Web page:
Blog Series: Monitoring using PowerShell: Part two – Using Powershell to monitor Dell systems

Hi All,

My next couple of blogs will be a series of blogs where I will be explaining on how to use PowerShell for the monitoring of critical infrastructure. I will be releasing a blog every day that will touch on how to monitor specific software components, but also network devices from Ubiquity, third-party API’s and Office365. I will also be showing how you can integrate this monitoring in current RMM packages such as Solarwinds N-Central, Solarwinds RMM MSP and even include the required files to import the  monitoring set directly into your system.


Requirements:

  • Dell OpenManage Managed Node installation
  • PowerShell v2 or higher

Creating the monitoring sets:

This is the second monitoring script is and still pretty straight forward. Instead of using the data retrieved from StorCli we’re going to use the OMReport functionality, which is a part of the Dell OpenManage Managed Node suite to extract the data to a usable array. OMReport has some cavets that aren’t present in the StorCLI files and it does not give very nicely structured data, So we will have to do a bit of string maniplulation to get good results.

If you’re only hear for ready made packages you can scroll down to the downloads, where the packages for PRTG and N-Central can be found.

Getting information from OMReport.exe

Getting information from the OpenManage suite is pretty easy – When you install OpenManage OMReport.exe is added to your path variable, meaning to get the chassis status you can simply open a command prompt on your server and type the command “omreport chassis”.  This reports a visually nice table of information. A very quick and dirty script could be:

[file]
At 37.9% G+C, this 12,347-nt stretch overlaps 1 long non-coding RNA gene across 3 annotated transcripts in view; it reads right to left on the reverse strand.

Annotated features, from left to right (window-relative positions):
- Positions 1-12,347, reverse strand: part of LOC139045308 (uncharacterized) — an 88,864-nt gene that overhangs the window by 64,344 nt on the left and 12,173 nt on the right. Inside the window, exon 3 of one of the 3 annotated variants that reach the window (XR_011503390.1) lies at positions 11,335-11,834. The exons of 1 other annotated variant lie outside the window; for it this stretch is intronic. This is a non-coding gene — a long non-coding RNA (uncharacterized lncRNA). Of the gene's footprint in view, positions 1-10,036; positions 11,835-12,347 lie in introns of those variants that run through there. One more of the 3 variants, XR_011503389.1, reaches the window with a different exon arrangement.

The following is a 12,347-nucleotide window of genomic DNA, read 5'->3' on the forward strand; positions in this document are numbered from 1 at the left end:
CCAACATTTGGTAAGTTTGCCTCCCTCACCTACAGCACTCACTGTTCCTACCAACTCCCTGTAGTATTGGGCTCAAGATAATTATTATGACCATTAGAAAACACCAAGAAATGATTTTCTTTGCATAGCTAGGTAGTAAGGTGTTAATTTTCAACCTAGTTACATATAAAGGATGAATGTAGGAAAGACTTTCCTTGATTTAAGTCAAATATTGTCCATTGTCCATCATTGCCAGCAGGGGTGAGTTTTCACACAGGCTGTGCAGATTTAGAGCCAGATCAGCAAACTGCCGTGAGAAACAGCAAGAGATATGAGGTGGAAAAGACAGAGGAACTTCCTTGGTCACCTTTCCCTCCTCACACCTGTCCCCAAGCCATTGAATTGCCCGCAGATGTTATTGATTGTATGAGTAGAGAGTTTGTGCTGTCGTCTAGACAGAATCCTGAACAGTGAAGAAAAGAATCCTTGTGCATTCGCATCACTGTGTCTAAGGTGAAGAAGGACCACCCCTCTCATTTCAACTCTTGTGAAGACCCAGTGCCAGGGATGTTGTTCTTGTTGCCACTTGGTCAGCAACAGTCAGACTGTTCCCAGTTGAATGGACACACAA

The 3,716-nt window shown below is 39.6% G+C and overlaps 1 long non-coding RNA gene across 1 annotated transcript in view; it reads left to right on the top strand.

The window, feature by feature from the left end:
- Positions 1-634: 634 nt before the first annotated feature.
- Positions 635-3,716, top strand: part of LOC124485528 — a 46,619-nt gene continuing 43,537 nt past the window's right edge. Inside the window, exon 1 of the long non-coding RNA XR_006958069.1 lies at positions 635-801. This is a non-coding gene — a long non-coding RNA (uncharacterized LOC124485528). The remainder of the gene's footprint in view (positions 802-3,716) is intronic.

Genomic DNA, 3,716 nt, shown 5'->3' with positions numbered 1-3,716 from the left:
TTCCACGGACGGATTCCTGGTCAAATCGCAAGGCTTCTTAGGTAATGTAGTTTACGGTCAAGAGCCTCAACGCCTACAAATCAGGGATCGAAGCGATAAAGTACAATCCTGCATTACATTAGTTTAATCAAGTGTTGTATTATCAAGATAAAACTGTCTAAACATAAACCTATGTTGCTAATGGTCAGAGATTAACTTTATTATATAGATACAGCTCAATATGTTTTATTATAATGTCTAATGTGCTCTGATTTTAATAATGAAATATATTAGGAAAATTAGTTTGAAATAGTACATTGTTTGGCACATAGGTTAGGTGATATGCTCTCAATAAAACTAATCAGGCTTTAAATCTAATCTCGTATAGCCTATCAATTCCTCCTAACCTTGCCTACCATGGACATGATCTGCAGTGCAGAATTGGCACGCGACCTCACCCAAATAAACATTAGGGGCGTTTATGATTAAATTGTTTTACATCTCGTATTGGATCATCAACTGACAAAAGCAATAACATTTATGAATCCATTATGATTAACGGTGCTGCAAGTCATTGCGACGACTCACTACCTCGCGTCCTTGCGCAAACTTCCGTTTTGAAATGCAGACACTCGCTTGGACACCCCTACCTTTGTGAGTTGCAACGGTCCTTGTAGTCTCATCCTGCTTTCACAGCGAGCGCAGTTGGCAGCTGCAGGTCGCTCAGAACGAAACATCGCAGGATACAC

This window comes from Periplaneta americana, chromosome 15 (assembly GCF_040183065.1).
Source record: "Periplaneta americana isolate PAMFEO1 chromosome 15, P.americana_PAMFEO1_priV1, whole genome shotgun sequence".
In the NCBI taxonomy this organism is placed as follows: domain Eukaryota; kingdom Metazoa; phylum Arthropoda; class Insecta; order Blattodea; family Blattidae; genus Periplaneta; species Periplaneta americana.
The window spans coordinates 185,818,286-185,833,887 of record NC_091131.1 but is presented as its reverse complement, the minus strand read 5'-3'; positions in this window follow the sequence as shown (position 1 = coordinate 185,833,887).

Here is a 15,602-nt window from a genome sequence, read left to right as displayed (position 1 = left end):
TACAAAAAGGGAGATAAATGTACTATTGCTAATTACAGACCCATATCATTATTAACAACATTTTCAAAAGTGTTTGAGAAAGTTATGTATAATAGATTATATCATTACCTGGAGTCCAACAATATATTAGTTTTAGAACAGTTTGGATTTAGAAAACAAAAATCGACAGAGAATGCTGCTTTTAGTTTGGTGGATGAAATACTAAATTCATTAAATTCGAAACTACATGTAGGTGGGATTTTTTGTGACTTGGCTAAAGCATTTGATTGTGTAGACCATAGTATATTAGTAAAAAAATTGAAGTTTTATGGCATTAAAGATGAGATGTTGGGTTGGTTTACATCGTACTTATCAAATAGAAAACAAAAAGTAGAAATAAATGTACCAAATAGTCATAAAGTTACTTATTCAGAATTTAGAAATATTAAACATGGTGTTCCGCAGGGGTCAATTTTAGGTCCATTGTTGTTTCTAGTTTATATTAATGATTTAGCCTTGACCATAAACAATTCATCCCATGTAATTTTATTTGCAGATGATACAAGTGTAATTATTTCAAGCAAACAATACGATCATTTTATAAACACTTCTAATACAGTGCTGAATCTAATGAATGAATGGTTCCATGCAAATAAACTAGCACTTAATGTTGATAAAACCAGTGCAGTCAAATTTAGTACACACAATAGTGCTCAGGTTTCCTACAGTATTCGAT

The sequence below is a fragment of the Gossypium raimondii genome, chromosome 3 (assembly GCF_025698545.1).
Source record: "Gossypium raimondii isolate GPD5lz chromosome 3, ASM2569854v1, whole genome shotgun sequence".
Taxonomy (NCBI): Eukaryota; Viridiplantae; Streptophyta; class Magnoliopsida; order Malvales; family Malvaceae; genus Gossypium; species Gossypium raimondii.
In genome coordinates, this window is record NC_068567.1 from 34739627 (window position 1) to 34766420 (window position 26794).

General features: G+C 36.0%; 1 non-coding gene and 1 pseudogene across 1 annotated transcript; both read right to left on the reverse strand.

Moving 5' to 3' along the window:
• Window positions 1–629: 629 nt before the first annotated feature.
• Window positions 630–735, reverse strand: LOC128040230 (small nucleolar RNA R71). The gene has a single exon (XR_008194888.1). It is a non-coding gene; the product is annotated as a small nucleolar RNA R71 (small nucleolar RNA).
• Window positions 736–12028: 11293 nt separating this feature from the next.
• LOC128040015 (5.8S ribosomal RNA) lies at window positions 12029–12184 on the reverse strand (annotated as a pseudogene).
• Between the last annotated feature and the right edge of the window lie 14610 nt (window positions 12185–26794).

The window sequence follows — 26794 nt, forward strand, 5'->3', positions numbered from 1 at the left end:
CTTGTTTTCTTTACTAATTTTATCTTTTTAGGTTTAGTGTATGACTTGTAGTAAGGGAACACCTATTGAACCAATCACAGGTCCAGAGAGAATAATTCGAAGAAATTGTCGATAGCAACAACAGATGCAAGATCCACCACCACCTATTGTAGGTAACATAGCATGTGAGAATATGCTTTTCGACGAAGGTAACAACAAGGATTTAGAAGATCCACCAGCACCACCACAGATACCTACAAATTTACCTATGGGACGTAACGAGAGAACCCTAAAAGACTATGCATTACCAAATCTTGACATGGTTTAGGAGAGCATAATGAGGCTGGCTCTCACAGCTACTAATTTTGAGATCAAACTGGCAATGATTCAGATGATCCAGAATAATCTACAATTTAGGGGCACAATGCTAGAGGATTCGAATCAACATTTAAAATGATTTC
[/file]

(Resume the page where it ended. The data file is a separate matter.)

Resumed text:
$OmReport = omreport chassis | out-string
if($OmReport -Match "Critical"){
$ChassisStatus = $OmReport
} else {
$ChassisStatus = "Healthy"
}

This script does not contain any troubleshooting, error handling, or even a decent way to filter on how the data is displayed. It will simply match the word “Critical” and if its found dump the entire omreport output as a single string, so lets change this up to make sure it’ll give the results like we want it.

To make sure we get cleaner results, we’re going to tell OMReport we don’t want simple data to be returned, but XML data.

For this, we’ll add some commands to the OpenReport CLI tool and tell powershell that the expected output is an XML string. To do that you can do the following:

[xml]$omreport = omreport chassis -fmt xml

After running the command above we can run $omreport to get a list of XML data, pretty useless in its current state, but its actual quite simple to extract usable data out of this. OpenManage OMReport creates an item for each chassis part with its “Computed Object State”, You can query $omreport.oma.Parent for all chassis items. The great thing about this is that you can get advanced metrics by querying the entire object, or just the health statistics by querying the computedobjstatus as follows;

try {
[xml]$OmReport = omreport chassis  -fmt xml | out-string 
}catch{
$ScriptError = "omreport Command has Failed: $($_.Exception.Message)"
exit
}
$intrusionState = $omreport.oma.Parent.intrusion.computedobjstatus.strval
$voltagesState  = $omreport.oma.Parent.voltages.computedobjstatus.strval
$temperaturesState  = $omreport.oma.Parent.temperatures.computedobjstatus.strval